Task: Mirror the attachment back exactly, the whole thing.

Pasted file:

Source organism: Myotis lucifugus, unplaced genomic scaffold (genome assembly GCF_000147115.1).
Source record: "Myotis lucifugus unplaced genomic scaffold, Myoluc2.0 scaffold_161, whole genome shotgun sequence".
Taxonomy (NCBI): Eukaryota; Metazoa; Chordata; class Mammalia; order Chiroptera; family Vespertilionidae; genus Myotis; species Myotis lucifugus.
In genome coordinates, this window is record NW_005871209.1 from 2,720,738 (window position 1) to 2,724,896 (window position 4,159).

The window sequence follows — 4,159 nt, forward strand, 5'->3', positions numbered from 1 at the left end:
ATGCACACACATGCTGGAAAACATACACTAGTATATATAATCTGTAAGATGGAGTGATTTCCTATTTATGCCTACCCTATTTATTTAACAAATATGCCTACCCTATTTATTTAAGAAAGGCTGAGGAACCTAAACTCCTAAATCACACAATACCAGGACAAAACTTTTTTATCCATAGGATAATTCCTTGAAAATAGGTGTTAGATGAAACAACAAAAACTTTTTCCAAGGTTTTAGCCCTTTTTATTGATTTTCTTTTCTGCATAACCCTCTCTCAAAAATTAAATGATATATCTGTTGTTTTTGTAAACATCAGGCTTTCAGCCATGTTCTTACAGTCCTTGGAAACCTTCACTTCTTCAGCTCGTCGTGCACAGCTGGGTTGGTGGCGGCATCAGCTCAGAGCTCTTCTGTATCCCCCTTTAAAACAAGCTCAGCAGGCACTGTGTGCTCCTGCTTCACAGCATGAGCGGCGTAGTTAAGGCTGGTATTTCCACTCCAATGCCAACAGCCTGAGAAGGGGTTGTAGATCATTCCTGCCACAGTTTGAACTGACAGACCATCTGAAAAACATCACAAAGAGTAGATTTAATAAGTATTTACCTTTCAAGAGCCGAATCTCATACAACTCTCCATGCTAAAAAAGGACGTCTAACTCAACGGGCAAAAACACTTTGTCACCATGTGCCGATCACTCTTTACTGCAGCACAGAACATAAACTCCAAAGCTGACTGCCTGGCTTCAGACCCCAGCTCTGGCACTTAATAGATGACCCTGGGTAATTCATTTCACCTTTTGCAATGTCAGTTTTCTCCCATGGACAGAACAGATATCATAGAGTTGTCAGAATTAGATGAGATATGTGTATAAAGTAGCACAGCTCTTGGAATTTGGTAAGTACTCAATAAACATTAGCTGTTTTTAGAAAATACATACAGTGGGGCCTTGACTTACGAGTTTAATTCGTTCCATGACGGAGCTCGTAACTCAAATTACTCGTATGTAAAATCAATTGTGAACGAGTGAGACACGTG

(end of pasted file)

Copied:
Source organism: Myotis lucifugus, unplaced genomic scaffold (genome assembly GCF_000147115.1).
Source record: "Myotis lucifugus unplaced genomic scaffold, Myoluc2.0 scaffold_161, whole genome shotgun sequence".
Taxonomy (NCBI): Eukaryota; Metazoa; Chordata; class Mammalia; order Chiroptera; family Vespertilionidae; genus Myotis; species Myotis lucifugus.
In genome coordinates, this window is record NW_005871209.1 from 2,720,738 (window position 1) to 2,724,896 (window position 4,159).

The window sequence follows — 4,159 nt, forward strand, 5'->3', positions numbered from 1 at the left end:
ATGCACACACATGCTGGAAAACATACACTAGTATATATAATCTGTAAGATGGAGTGATTTCCTATTTATGCCTACCCTATTTATTTAACAAATATGCCTACCCTATTTATTTAAGAAAGGCTGAGGAACCTAAACTCCTAAATCACACAATACCAGGACAAAACTTTTTTATCCATAGGATAATTCCTTGAAAATAGGTGTTAGATGAAACAACAAAAACTTTTTCCAAGGTTTTAGCCCTTTTTATTGATTTTCTTTTCTGCATAACCCTCTCTCAAAAATTAAATGATATATCTGTTGTTTTTGTAAACATCAGGCTTTCAGCCATGTTCTTACAGTCCTTGGAAACCTTCACTTCTTCAGCTCGTCGTGCACAGCTGGGTTGGTGGCGGCATCAGCTCAGAGCTCTTCTGTATCCCCCTTTAAAACAAGCTCAGCAGGCACTGTGTGCTCCTGCTTCACAGCATGAGCGGCGTAGTTAAGGCTGGTATTTCCACTCCAATGCCAACAGCCTGAGAAGGGGTTGTAGATCATTCCTGCCACAGTTTGAACTGACAGACCATCTGAAAAACATCACAAAGAGTAGATTTAATAAGTATTTACCTTTCAAGAGCCGAATCTCATACAACTCTCCATGCTAAAAAAGGACGTCTAACTCAACGGGCAAAAACACTTTGTCACCATGTGCCGATCACTCTTTACTGCAGCACAGAACATAAACTCCAAAGCTGACTGCCTGGCTTCAGACCCCAGCTCTGGCACTTAATAGATGACCCTGGGTAATTCATTTCACCTTTTGCAATGTCAGTTTTCTCCCATGGACAGAACAGATATCATAGAGTTGTCAGAATTAGATGAGATATGTGTATAAAGTAGCACAGCTCTTGGAATTTGGTAAGTACTCAATAAACATTAGCTGTTTTTAGAAAATACATACAGTGGGGCCTTGACTTACGAGTTTAATTCGTTCCATGACGGAGCTCGTAACTCAAATTACTCGTATGTAAAATCAATTGTGAACGAGTGAGACACGTG